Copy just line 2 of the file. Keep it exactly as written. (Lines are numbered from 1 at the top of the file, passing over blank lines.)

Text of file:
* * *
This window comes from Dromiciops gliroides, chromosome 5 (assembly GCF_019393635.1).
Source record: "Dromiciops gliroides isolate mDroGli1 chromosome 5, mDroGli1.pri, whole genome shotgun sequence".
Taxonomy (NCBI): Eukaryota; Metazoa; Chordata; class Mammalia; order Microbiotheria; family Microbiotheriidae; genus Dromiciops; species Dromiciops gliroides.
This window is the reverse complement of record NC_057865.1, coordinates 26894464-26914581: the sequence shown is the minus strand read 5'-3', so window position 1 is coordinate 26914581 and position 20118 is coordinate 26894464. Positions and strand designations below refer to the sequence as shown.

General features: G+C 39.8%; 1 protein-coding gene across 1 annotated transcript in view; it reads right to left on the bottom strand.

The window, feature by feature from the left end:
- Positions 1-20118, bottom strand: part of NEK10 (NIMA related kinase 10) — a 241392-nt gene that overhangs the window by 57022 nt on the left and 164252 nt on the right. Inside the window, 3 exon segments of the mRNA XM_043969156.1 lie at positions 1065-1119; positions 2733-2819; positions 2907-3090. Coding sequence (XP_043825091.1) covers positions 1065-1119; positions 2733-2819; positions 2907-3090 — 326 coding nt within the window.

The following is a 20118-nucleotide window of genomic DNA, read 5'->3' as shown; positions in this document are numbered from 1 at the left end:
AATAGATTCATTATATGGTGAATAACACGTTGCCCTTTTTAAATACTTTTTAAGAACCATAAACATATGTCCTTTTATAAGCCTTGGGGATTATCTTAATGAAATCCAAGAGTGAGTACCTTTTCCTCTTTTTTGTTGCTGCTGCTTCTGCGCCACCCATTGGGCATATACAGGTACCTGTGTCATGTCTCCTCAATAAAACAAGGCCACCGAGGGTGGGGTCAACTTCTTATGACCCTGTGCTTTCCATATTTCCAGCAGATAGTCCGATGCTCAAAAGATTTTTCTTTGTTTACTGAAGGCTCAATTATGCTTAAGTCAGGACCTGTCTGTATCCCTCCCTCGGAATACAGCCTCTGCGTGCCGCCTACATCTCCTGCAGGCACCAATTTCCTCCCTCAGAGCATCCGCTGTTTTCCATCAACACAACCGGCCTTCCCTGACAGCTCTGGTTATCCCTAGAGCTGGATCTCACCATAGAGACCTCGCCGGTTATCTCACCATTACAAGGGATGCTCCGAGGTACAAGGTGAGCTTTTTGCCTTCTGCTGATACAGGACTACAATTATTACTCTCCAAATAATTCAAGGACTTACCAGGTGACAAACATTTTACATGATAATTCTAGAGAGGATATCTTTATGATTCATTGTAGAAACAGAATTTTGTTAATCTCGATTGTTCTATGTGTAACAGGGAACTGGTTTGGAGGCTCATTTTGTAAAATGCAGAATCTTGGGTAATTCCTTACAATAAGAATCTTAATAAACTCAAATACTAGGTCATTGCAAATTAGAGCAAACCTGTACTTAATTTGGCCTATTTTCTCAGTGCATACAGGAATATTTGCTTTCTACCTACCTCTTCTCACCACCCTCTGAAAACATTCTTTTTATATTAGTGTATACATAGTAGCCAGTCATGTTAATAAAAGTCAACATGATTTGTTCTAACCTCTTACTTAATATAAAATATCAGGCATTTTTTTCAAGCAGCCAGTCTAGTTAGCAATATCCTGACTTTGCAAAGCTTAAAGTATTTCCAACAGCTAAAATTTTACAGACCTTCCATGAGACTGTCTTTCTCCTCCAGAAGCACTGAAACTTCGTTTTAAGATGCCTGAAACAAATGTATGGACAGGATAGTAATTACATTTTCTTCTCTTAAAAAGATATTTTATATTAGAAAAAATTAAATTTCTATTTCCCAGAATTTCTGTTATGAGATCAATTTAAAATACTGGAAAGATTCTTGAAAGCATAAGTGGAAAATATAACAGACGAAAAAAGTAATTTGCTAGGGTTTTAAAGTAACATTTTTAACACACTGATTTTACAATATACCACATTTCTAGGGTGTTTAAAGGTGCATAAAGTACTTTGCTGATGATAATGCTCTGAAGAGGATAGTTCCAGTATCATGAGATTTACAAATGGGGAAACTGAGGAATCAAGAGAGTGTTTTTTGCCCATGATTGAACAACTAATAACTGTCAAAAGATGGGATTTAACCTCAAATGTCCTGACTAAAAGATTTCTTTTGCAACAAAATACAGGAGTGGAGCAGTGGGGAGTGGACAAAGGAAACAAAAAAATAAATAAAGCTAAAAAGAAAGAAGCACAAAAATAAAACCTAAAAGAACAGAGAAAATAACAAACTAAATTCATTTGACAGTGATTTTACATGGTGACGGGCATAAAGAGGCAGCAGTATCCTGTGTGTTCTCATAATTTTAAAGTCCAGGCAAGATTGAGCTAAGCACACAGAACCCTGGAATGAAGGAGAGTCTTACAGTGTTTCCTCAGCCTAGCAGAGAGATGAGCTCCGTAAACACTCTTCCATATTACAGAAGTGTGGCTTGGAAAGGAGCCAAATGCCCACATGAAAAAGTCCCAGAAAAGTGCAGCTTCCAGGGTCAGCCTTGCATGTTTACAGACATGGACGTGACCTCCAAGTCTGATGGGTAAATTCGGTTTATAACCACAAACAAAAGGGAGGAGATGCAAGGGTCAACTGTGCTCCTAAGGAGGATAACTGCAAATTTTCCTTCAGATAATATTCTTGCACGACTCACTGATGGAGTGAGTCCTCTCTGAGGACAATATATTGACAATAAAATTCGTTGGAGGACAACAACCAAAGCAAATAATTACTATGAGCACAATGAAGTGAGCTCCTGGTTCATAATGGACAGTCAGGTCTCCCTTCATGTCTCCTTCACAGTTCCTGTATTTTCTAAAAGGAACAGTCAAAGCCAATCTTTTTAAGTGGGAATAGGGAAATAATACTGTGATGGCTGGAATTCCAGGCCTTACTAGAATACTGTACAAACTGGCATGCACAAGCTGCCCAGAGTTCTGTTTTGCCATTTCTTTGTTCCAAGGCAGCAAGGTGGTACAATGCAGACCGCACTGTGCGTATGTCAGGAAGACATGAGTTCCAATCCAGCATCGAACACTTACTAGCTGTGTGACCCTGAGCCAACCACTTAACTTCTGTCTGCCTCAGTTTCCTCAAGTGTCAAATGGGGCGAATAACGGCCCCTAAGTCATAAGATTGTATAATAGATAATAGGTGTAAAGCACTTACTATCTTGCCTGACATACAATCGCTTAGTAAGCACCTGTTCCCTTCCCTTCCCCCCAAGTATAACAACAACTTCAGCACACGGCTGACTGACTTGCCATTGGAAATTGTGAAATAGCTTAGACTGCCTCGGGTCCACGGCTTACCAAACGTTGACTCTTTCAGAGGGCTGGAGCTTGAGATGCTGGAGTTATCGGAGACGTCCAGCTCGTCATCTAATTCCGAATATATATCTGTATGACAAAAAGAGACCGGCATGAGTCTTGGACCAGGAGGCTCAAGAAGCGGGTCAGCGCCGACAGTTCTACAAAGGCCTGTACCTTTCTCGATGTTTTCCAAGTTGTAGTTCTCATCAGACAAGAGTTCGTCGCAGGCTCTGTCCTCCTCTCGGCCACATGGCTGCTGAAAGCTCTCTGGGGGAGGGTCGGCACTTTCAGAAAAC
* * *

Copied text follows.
Source record: "Dromiciops gliroides isolate mDroGli1 chromosome 5, mDroGli1.pri, whole genome shotgun sequence".